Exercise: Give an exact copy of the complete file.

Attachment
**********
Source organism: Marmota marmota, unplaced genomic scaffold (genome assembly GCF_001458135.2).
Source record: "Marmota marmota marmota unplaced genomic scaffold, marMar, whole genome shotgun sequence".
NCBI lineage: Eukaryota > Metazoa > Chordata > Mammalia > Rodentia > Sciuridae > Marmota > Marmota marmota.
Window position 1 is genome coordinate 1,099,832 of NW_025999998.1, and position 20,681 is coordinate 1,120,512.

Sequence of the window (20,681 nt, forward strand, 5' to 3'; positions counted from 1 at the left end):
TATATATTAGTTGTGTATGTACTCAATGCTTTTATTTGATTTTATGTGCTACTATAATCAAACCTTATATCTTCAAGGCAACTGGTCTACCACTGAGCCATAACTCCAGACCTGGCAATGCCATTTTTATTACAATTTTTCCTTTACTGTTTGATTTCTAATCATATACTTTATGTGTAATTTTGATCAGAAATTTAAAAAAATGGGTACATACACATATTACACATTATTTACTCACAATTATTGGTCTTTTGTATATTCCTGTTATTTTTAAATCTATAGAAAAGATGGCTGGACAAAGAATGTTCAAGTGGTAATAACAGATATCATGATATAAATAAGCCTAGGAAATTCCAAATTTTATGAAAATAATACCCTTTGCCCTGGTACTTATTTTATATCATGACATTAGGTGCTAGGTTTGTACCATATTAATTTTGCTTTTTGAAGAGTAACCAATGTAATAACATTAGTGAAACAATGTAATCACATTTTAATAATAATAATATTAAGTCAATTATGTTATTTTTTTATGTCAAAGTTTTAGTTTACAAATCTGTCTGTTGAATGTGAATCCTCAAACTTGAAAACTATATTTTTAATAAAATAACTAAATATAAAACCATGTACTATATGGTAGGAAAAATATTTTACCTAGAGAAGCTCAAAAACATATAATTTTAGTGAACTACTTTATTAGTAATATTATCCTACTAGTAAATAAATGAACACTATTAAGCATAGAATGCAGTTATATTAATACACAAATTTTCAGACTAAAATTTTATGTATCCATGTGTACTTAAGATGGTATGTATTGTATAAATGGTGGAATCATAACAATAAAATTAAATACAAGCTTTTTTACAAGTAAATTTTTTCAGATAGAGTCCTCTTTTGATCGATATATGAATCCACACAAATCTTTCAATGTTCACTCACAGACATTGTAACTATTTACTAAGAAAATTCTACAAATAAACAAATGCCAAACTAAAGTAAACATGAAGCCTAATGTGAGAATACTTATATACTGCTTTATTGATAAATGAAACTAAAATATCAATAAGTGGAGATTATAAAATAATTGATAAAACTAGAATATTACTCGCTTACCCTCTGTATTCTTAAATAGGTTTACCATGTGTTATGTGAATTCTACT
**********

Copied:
Source organism: Marmota marmota, unplaced genomic scaffold (genome assembly GCF_001458135.2).
Source record: "Marmota marmota marmota unplaced genomic scaffold, marMar, whole genome shotgun sequence".
NCBI lineage: Eukaryota > Metazoa > Chordata > Mammalia > Rodentia > Sciuridae > Marmota > Marmota marmota.
Window position 1 is genome coordinate 1,099,832 of NW_025999998.1, and position 20,681 is coordinate 1,120,512.

Sequence of the window (20,681 nt, forward strand, 5' to 3'; positions counted from 1 at the left end):
TATATATTAGTTGTGTATGTACTCAATGCTTTTATTTGATTTTATGTGCTACTATAATCAAACCTTATATCTTCAAGGCAACTGGTCTACCACTGAGCCATAACTCCAGACCTGGCAATGCCATTTTTATTACAATTTTTCCTTTACTGTTTGATTTCTAATCATATACTTTATGTGTAATTTTGATCAGAAATTTAAAAAAATGGGTACATACACATATTACACATTATTTACTCACAATTATTGGTCTTTTGTATATTCCTGTTATTTTTAAATCTATAGAAAAGATGGCTGGACAAAGAATGTTCAAGTGGTAATAACAGATATCATGATATAAATAAGCCTAGGAAATTCCAAATTTTATGAAAATAATACCCTTTGCCCTGGTACTTATTTTATATCATGACATTAGGTGCTAGGTTTGTACCATATTAATTTTGCTTTTTGAAGAGTAACCAATGTAATAACATTAGTGAAACAATGTAATCACATTTTAATAATAATAATATTAAGTCAATTATGTTATTTTTTTATGTCAAAGTTTTAGTTTACAAATCTGTCTGTTGAATGTGAATCCTCAAACTTGAAAACTATATTTTTAATAAAATAACTAAATATAAAACCATGTACTATATGGTAGGAAAAATATTTTACCTAGAGAAGCTCAAAAACATATAATTTTAGTGAACTACTTTATTAGTAATATTATCCTACTAGTAAATAAATGAACACTATTAAGCATAGAATGCAGTTATATTAATACACAAATTTTCAGACTAAAATTTTATGTATCCATGTGTACTTAAGATGGTATGTATTGTATAAATGGTGGAATCATAACAATAAAATTAAATACAAGCTTTTTTACAAGTAAATTTTTTCAGATAGAGTCCTCTTTTGATCGATATATGAATCCACACAAATCTTTCAATGTTCACTCACAGACATTGTAACTATTTACTAAGAAAATTCTACAAATAAACAAATGCCAAACTAAAGTAAACATGAAGCCTAATGTGAGAATACTTATATACTGCTTTATTGATAAATGAAACTAAAATATCAATAAGTGGAGATTATAAAATAATTGATAAAACTAGAATATTACTCGCTTACCCTCTGTATTCTTAAATAGGTTTACCATGTGTTATGTGAATTCTACT